Former Australian Financial Review editor turned senior Fairfax executive Glenn Burge led a victory waltz through Leichhardt Council chambers last night when his daughter’s soccer team seized access to several Balmain sporting fields at the centre of an access spat.
In a star-studded council meeting that stretched until well after 1am, Channel Seven silver-tongue Tom Harley oversaw an AFL backdown over the use of hallowed Birchgrove Oval, with Burge’s Balmain & District Football Club emerging triumphant. Harley acts as general manager of the AFL’s NSW/ACT body.
Burge, who as club secretary spoke passionately in favour of a motion to bolster the club’s weekly hours allocation, managed to maintain access to Birchgrove and also secure space on two new re-activated ovals within historic Callan Park, the site of a former mental hospital and the third-largest piece of open space in Sydney.
In recent weeks, the potential erection of uneven goal posts at Birchgrove’s harbourside turf — considered the birthplace of rugby league in Australia — triggered a media storm in Burge’s Sydney Morning Herald and on talkback radio. Last night the council decided aerial ping pong would have to find a new home at the less prominent Glover Street oval.
The plucky Burge is a fierce advocate for the 2000-member soccer club in addition to his day job directing Fairfax editorial coverage across the eastern seaboard. Alongside local ALP identity and Balmain DFC president Brian Frankham and Labor councillor Darcy Byrne, he managed to extract an extra 29 hours for games and training from the Greens-dominated council, with the 116.5 weekly allocation increasing to a record 145.5.
Balmain DFC is the biggest sports club among the more than 20 outfits laying a claim to a slice of turf in the increasingly salubrious inner-west enclave.
The two new ovals will be built at historic Callan Park in time for the 2013 soccer season. Burge and Byrne have been at the forefront of the campaign to secure sporting space in the park’s controversial $300 million community master plan, which is currently before the O’Farrell government.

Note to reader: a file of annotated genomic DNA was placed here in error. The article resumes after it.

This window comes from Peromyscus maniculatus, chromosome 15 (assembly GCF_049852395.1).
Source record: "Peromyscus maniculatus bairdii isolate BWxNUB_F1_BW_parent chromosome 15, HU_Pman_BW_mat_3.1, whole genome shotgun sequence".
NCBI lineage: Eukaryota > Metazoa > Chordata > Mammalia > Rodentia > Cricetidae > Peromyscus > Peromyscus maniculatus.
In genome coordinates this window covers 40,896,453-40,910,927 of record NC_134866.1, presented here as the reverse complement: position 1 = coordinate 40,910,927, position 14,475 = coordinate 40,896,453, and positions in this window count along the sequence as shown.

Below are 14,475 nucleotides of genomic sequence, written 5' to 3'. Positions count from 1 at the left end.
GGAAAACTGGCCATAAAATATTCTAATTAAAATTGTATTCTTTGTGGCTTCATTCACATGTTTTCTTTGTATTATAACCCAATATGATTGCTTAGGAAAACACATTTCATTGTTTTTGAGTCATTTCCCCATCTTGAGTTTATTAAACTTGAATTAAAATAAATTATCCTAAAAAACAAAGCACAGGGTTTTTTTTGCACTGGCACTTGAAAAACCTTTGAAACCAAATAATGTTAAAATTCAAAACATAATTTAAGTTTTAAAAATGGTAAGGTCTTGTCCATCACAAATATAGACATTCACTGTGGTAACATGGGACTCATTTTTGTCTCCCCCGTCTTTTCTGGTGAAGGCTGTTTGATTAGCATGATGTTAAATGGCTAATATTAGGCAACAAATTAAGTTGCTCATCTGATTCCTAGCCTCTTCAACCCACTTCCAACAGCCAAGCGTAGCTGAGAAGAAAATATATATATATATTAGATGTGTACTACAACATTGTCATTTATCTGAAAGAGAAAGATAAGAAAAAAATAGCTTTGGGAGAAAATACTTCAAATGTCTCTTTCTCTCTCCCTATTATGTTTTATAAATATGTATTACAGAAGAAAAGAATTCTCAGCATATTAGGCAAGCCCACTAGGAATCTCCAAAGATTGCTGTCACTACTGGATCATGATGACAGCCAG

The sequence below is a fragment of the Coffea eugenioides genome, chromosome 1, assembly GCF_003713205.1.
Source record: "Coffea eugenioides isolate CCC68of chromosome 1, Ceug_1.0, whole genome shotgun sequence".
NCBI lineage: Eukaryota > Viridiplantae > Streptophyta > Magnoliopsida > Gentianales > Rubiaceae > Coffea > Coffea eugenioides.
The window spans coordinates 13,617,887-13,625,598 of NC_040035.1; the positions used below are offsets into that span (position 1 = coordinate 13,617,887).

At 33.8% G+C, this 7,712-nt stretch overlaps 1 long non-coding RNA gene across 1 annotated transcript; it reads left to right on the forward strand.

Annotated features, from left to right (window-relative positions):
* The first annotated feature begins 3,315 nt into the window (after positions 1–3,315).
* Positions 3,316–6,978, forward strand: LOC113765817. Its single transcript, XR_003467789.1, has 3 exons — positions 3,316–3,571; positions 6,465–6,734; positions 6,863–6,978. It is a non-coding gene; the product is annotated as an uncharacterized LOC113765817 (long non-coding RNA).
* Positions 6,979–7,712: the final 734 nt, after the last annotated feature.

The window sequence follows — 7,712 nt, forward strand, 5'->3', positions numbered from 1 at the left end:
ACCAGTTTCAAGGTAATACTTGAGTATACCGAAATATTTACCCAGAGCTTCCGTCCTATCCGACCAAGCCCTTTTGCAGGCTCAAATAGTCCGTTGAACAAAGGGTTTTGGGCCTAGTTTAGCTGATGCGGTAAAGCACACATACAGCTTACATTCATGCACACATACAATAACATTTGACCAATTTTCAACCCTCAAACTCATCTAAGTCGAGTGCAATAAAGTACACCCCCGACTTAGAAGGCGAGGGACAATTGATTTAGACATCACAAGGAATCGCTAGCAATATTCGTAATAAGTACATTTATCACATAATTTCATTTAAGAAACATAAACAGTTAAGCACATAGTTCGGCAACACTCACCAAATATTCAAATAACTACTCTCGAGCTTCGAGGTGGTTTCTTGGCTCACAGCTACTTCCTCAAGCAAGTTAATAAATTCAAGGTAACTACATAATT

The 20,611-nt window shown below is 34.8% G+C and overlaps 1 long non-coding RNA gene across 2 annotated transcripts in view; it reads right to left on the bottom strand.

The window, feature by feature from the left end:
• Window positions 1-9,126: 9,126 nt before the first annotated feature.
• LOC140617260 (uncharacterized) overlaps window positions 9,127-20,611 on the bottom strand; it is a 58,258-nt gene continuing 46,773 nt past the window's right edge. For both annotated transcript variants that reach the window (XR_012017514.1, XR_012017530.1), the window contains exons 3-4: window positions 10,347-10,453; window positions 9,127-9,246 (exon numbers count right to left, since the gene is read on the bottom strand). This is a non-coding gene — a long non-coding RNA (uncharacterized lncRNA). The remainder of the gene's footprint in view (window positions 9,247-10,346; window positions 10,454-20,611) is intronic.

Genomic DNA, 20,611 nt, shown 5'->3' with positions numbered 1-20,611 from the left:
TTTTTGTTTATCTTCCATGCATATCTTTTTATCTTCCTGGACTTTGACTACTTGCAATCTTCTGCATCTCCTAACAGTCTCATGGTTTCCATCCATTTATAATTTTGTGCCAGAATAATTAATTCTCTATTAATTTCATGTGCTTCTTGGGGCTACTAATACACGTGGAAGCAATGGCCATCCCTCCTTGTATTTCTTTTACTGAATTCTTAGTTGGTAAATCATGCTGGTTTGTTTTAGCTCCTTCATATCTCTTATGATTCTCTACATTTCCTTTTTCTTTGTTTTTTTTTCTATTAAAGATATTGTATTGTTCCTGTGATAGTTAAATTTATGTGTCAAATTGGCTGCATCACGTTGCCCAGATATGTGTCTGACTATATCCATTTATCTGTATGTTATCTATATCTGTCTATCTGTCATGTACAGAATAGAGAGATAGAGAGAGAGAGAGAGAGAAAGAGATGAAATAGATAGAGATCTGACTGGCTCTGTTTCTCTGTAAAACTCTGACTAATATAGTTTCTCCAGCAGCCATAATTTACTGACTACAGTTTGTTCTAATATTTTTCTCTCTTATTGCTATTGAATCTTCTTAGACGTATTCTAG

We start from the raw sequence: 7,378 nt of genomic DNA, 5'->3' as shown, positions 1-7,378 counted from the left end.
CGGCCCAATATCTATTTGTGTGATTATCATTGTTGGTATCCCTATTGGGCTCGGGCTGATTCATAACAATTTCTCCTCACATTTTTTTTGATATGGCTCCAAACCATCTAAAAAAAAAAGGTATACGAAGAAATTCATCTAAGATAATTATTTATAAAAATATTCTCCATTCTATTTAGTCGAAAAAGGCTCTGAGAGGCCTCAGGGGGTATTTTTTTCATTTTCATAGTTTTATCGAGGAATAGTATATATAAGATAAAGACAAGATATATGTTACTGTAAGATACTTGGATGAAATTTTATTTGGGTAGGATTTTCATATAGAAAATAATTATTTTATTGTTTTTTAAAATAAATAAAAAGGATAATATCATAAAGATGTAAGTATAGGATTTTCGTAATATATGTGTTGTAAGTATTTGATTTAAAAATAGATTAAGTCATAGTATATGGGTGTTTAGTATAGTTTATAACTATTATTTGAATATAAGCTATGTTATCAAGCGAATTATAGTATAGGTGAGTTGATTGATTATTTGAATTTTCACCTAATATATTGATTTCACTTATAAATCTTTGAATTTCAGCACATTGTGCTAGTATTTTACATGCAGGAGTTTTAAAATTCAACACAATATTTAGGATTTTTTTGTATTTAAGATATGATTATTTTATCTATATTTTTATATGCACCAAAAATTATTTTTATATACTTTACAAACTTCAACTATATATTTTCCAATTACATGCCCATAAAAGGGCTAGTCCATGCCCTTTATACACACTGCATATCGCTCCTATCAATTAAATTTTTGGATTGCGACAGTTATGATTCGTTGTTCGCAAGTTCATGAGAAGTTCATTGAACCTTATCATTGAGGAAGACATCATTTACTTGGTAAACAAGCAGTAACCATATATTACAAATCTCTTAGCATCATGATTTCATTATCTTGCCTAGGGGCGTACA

Byrne told Crikey this morning he had received “450 emails” from parents on the issue — his single largest body of correspondence. An online petition of 1000 local residents also contributed to the victory.
Last month, Burge was appointed as “Executive Editor, Metro” at Fairfax and has been busy consolidating the aging firm’s reporting lines across the company’s four remaining broadsheets. His reporters have been hard at work highlighting the “Battle of Birchgrove” in numerous articles in Sydney’s paper of record.
The background to the dispute is a long and torturous one. Four years ago the then-Labor government offered significant parts of Callan Park to Leichhardt Council on a 99-year lease. The masterplan was then worked up by the council. But with hundreds of local youngsters being denied a run around, prominent dissenters including Burge and Byrne hopped on the front foot.
Byrne accused local green-tinged activists Friends of Callan Park — whose vice president is Greens deputy mayor Michele McKenzie — of becoming “obsessed with the masterplan” as inactive Balmain children filled up on fat snacks. He said “kids were being used as pawns” to place pressure on the government, when all they wanted was more space to kick a ball around. He said it was “extremely unlikely” that O’Farrell would stump up the cash for the plan given Balmain MP Jamie Parker is the only Green in the NSW lower house.
Greens councillor and former ABC radio star Cassi Plate slammed Byrne this morning for drumming up “ridiculous bad press and misinformation” on the AFL angle, claiming the outcome was “fair to all groups”.
Despite the win, more rancour could be about to fester. Club president Frankham continued to express some scepticism this morning, saying “until I see the numbers I’m not signing anything”. He expressed concern over Balmain DFC’s future at Glover Street, which he said would now have to be shared with baseballers and the AFL. He says the AFL had deliberately misled council by claiming the number of participants within the Leichhardt local government area was “1644” — when forced to produce evidence during the debate, just 238 participants could be located.
Crikey can reveal that Frankham will join Byrne’s ticket at September’s local government elections, with nominations closing on August 8.
Leichhardt Council has been the source of several memorable power plays over the years, epitomised by federal infrastructure minister Anthony Albanese’s amusing off-camera contributions to the 1996 documentary Rats in the Ranks. Since then the Greens have edged out Labor and independents to force a controlling majority in the chamber.
Burge did not return a message left on his mobile phone today.